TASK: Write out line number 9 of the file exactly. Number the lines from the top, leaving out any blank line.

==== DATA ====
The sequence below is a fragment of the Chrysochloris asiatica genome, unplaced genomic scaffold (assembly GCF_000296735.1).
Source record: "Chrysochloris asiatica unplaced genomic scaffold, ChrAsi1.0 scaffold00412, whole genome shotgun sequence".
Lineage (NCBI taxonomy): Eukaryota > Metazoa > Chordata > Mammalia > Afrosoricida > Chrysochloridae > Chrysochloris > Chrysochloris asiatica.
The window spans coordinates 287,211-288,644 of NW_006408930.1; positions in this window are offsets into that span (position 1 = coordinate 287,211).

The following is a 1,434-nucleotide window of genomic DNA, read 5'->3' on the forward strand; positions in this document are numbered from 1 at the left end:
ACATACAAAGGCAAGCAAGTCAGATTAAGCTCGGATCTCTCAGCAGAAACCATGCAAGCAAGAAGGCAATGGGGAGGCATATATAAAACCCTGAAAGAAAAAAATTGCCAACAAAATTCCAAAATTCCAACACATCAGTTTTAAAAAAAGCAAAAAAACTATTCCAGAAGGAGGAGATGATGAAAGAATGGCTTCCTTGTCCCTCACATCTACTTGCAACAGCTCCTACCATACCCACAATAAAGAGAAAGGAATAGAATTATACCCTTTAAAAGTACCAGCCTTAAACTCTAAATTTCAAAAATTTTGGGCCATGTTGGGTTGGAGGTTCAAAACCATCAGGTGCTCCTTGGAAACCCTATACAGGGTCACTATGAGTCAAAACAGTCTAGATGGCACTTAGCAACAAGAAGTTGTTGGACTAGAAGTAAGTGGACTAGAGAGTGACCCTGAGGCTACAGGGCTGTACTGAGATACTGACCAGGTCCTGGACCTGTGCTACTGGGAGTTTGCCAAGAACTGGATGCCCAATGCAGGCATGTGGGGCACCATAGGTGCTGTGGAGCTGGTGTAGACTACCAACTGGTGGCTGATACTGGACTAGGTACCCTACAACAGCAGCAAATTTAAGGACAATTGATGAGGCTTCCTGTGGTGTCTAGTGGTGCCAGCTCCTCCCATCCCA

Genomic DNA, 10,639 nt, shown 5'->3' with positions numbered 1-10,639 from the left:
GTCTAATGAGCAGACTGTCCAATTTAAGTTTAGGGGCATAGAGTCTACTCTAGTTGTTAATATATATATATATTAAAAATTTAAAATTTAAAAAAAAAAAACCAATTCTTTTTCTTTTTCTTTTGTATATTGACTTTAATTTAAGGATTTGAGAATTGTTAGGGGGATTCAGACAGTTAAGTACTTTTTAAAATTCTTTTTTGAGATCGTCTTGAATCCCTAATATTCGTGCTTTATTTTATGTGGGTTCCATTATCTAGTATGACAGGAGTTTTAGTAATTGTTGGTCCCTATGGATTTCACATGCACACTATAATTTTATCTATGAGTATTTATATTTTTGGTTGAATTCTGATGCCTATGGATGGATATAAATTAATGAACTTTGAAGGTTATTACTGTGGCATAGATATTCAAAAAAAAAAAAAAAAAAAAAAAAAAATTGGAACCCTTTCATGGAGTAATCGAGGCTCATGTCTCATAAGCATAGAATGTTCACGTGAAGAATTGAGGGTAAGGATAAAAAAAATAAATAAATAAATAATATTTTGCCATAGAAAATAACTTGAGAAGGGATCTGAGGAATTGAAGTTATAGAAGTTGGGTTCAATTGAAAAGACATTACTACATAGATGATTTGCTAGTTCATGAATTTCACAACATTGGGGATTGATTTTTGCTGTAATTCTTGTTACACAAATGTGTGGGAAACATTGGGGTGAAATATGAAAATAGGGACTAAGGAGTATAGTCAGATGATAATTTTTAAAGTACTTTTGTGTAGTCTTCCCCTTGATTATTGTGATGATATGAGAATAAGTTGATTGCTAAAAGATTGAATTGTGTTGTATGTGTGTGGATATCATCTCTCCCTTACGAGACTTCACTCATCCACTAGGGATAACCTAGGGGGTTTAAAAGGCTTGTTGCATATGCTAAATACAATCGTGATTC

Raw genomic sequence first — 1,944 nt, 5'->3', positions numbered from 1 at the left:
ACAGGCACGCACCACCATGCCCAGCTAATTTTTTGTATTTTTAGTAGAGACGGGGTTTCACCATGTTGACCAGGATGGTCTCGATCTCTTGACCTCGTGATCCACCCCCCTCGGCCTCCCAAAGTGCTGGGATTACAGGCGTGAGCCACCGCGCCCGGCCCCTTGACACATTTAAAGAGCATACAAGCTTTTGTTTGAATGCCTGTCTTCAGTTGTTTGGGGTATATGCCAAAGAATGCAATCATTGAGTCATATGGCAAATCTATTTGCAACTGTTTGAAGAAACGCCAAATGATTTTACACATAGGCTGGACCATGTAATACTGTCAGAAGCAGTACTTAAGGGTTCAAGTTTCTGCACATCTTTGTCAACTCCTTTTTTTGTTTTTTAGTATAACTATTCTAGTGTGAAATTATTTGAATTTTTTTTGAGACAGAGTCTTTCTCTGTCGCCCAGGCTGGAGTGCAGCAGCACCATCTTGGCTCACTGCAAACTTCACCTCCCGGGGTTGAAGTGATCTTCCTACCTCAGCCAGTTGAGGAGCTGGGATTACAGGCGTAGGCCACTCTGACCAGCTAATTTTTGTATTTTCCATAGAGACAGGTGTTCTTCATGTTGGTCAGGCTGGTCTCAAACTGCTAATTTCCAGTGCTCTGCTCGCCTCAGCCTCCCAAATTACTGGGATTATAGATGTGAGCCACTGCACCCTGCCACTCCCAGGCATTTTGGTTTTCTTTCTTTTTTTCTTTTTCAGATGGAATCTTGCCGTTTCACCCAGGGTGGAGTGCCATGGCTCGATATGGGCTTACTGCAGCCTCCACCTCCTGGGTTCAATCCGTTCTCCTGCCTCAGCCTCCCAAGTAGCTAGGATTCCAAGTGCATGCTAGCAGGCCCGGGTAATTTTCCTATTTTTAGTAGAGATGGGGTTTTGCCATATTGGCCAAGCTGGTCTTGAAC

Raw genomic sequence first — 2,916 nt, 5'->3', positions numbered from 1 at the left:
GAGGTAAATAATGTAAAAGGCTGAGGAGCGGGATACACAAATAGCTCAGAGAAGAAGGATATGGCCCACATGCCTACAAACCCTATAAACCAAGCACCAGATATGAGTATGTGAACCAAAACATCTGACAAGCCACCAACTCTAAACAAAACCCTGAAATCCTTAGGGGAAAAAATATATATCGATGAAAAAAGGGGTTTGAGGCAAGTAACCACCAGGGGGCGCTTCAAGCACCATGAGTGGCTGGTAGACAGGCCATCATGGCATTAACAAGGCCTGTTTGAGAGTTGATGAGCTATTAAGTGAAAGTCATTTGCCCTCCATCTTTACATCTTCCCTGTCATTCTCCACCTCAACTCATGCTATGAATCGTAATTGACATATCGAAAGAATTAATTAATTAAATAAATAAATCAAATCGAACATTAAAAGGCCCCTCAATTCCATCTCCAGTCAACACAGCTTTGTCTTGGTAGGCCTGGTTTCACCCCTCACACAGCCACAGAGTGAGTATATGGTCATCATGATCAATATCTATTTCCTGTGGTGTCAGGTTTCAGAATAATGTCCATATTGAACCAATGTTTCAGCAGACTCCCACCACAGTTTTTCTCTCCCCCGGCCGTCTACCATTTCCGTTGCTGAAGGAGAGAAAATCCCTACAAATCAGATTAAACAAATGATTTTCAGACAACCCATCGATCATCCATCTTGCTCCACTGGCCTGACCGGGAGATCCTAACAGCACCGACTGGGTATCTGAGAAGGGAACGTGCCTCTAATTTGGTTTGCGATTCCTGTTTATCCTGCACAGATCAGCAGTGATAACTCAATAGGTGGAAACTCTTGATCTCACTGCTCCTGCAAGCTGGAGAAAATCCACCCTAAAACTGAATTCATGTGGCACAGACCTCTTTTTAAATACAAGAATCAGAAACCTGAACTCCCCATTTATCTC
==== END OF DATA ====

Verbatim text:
Raw genomic sequence first — 1,944 nt, 5'->3', positions numbered from 1 at the left: